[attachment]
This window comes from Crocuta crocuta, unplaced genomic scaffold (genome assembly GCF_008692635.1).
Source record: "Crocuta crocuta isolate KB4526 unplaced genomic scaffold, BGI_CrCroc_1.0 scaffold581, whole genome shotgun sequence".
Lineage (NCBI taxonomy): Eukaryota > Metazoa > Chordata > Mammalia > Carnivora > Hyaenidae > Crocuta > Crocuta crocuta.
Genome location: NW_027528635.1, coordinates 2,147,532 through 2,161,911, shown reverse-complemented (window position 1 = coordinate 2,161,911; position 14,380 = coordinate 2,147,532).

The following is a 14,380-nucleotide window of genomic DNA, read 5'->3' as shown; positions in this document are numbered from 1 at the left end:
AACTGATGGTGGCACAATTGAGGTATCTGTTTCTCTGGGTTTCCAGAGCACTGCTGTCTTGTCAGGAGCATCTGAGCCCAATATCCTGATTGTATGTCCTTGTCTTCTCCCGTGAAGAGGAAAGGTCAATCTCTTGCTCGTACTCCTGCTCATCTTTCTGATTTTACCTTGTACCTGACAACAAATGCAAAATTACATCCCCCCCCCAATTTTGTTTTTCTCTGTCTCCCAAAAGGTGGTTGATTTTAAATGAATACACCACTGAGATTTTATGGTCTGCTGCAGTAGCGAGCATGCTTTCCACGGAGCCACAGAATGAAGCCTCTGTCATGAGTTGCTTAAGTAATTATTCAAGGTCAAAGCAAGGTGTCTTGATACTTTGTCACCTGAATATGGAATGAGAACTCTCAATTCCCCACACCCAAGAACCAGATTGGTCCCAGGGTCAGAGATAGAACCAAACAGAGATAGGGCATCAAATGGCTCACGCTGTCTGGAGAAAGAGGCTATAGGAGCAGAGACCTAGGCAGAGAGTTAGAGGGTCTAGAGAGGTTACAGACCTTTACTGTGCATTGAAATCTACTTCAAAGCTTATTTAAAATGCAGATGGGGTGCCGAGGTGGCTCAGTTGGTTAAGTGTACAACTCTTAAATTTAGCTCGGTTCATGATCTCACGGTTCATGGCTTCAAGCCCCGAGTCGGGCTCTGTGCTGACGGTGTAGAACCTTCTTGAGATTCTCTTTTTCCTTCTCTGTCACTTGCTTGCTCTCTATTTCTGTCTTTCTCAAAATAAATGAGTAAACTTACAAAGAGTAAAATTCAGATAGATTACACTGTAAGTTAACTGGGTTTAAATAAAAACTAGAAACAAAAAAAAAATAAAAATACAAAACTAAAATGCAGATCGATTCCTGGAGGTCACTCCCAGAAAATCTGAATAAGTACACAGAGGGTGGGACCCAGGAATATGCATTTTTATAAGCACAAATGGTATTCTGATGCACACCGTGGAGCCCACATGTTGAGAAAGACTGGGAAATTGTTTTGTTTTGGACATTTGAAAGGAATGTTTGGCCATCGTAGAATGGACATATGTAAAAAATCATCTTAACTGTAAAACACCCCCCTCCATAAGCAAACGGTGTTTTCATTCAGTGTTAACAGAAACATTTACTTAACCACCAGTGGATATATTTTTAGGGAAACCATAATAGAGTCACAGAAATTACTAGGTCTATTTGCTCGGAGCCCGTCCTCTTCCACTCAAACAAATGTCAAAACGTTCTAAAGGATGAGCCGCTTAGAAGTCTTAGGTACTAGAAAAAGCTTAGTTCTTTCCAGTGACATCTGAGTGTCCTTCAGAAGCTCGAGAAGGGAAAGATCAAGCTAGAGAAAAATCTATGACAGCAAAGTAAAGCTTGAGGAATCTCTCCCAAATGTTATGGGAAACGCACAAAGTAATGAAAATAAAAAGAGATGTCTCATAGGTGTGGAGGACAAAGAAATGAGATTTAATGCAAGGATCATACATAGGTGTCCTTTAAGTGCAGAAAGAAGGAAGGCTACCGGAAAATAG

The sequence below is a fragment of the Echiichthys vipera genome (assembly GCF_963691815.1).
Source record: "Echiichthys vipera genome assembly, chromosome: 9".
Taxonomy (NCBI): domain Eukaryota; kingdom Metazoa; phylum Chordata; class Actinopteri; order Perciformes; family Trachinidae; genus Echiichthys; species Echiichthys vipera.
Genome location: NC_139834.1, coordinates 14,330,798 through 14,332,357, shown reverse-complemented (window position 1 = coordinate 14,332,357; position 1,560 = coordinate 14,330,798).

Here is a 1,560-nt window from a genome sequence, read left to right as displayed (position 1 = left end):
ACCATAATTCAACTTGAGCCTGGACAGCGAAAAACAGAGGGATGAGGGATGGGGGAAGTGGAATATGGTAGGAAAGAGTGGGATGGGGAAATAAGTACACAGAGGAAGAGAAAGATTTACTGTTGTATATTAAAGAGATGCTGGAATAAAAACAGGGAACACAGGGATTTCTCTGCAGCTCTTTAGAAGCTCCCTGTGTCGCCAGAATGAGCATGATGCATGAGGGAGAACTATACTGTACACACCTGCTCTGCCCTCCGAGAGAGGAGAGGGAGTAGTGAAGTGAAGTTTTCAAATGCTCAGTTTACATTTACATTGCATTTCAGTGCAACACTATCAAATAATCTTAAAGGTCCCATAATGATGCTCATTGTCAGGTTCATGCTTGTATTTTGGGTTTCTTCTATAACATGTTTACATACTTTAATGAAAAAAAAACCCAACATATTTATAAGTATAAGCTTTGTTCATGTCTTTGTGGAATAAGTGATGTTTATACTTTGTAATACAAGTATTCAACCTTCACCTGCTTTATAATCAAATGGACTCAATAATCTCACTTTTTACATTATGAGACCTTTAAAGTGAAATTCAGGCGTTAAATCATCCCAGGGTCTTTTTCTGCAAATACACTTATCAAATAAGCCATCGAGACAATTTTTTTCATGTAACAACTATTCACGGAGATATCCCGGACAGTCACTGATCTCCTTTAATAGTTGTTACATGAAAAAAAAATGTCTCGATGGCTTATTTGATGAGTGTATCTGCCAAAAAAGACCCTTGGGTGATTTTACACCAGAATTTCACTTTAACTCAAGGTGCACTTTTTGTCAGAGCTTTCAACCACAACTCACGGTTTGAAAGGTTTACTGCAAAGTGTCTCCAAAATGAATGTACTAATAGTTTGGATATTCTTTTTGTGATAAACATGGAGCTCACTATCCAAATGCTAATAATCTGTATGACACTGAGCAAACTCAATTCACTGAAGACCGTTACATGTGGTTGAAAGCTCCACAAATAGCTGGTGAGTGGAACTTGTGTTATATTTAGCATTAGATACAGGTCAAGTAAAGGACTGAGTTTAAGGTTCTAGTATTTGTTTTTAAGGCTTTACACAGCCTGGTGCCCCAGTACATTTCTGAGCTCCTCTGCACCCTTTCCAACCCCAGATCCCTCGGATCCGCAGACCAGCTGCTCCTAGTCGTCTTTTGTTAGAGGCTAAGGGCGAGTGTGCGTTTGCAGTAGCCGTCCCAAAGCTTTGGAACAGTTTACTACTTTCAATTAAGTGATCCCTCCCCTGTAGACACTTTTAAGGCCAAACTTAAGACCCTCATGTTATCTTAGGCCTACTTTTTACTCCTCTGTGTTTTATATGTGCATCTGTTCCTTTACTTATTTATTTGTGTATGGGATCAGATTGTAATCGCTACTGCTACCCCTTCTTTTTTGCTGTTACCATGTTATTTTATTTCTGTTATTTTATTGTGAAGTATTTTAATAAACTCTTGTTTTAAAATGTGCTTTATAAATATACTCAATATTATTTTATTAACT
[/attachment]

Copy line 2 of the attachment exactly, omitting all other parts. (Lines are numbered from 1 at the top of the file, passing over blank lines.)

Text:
Source record: "Crocuta crocuta isolate KB4526 unplaced genomic scaffold, BGI_CrCroc_1.0 scaffold581, whole genome shotgun sequence".